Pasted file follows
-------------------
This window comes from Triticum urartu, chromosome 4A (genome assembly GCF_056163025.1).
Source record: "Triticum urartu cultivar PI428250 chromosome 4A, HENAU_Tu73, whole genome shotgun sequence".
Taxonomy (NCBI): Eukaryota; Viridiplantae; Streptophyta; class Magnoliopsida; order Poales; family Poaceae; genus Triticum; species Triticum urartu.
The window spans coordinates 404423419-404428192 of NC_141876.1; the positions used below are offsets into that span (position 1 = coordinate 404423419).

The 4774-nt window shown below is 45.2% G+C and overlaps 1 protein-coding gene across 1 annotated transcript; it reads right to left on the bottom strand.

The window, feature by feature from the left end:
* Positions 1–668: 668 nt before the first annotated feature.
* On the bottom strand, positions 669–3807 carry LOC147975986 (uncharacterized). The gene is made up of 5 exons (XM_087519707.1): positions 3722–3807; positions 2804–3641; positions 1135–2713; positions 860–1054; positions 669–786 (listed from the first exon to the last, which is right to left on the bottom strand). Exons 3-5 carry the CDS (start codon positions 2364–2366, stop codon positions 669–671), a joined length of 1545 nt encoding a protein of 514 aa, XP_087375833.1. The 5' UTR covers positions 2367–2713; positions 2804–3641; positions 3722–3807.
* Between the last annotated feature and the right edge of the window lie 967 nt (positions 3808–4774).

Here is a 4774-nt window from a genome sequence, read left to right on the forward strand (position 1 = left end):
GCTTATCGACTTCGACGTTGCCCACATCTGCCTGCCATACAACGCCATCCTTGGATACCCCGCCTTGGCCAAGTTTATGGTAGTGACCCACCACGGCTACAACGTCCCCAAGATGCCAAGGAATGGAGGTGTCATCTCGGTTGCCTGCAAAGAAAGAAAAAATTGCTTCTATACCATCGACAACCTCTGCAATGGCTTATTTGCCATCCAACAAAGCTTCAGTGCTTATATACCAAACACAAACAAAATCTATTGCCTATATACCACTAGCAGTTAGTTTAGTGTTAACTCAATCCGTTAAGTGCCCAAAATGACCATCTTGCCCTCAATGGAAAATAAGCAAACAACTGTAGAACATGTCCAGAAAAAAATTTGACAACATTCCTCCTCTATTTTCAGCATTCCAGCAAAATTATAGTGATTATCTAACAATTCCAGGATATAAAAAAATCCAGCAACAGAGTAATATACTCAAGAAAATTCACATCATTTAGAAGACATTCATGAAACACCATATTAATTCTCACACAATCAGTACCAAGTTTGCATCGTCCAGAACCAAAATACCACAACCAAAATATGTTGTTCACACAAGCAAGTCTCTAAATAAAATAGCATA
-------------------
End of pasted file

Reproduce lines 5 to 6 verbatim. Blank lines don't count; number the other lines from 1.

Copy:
The 4774-nt window shown below is 45.2% G+C and overlaps 1 protein-coding gene across 1 annotated transcript; it reads right to left on the bottom strand.

The window, feature by feature from the left end: